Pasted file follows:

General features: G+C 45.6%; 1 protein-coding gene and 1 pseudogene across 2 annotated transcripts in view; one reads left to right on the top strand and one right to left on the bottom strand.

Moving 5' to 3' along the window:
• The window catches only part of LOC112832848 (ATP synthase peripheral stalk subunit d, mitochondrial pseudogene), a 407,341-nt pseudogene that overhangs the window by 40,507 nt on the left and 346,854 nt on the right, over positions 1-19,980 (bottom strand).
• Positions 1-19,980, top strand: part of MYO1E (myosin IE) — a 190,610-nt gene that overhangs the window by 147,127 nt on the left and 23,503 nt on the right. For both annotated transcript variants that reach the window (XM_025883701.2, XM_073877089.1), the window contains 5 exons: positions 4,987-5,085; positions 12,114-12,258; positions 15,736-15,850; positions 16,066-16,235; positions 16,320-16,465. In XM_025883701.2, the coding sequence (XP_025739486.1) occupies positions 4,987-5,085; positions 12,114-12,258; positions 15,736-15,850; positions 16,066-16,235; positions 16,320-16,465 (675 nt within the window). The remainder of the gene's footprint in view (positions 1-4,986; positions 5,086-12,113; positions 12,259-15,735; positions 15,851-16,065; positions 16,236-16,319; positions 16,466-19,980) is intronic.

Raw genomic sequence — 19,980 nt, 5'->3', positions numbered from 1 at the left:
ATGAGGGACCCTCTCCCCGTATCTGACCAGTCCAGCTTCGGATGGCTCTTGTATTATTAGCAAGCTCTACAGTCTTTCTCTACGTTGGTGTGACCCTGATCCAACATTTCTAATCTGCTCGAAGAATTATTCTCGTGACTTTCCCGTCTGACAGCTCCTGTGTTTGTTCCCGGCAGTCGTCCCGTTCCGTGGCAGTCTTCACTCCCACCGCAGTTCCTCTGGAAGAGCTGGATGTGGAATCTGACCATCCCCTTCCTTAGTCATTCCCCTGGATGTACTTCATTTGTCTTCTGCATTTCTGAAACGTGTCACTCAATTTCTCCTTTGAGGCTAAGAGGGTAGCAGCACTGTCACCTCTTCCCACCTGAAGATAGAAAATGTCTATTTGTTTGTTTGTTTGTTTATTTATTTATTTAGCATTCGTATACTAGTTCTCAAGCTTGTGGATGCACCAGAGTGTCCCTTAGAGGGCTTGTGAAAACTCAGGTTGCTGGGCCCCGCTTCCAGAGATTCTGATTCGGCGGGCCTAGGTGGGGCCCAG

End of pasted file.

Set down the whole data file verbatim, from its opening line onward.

General features: G+C 45.6%; 1 protein-coding gene and 1 pseudogene across 2 annotated transcripts in view; one reads left to right on the top strand and one right to left on the bottom strand.

Moving 5' to 3' along the window:
• The window catches only part of LOC112832848 (ATP synthase peripheral stalk subunit d, mitochondrial pseudogene), a 407,341-nt pseudogene that overhangs the window by 40,507 nt on the left and 346,854 nt on the right, over positions 1-19,980 (bottom strand).
• Positions 1-19,980, top strand: part of MYO1E (myosin IE) — a 190,610-nt gene that overhangs the window by 147,127 nt on the left and 23,503 nt on the right. For both annotated transcript variants that reach the window (XM_025883701.2, XM_073877089.1), the window contains 5 exons: positions 4,987-5,085; positions 12,114-12,258; positions 15,736-15,850; positions 16,066-16,235; positions 16,320-16,465. In XM_025883701.2, the coding sequence (XP_025739486.1) occupies positions 4,987-5,085; positions 12,114-12,258; positions 15,736-15,850; positions 16,066-16,235; positions 16,320-16,465 (675 nt within the window). The remainder of the gene's footprint in view (positions 1-4,986; positions 5,086-12,113; positions 12,259-15,735; positions 15,851-16,065; positions 16,236-16,319; positions 16,466-19,980) is intronic.

Raw genomic sequence — 19,980 nt, 5'->3', positions numbered from 1 at the left:
ATGAGGGACCCTCTCCCCGTATCTGACCAGTCCAGCTTCGGATGGCTCTTGTATTATTAGCAAGCTCTACAGTCTTTCTCTACGTTGGTGTGACCCTGATCCAACATTTCTAATCTGCTCGAAGAATTATTCTCGTGACTTTCCCGTCTGACAGCTCCTGTGTTTGTTCCCGGCAGTCGTCCCGTTCCGTGGCAGTCTTCACTCCCACCGCAGTTCCTCTGGAAGAGCTGGATGTGGAATCTGACCATCCCCTTCCTTAGTCATTCCCCTGGATGTACTTCATTTGTCTTCTGCATTTCTGAAACGTGTCACTCAATTTCTCCTTTGAGGCTAAGAGGGTAGCAGCACTGTCACCTCTTCCCACCTGAAGATAGAAAATGTCTATTTGTTTGTTTGTTTGTTTATTTATTTATTTAGCATTCGTATACTAGTTCTCAAGCTTGTGGATGCACCAGAGTGTCCCTTAGAGGGCTTGTGAAAACTCAGGTTGCTGGGCCCCGCTTCCAGAGATTCTGATTCGGCGGGCCTAGGTGGGGCCCAG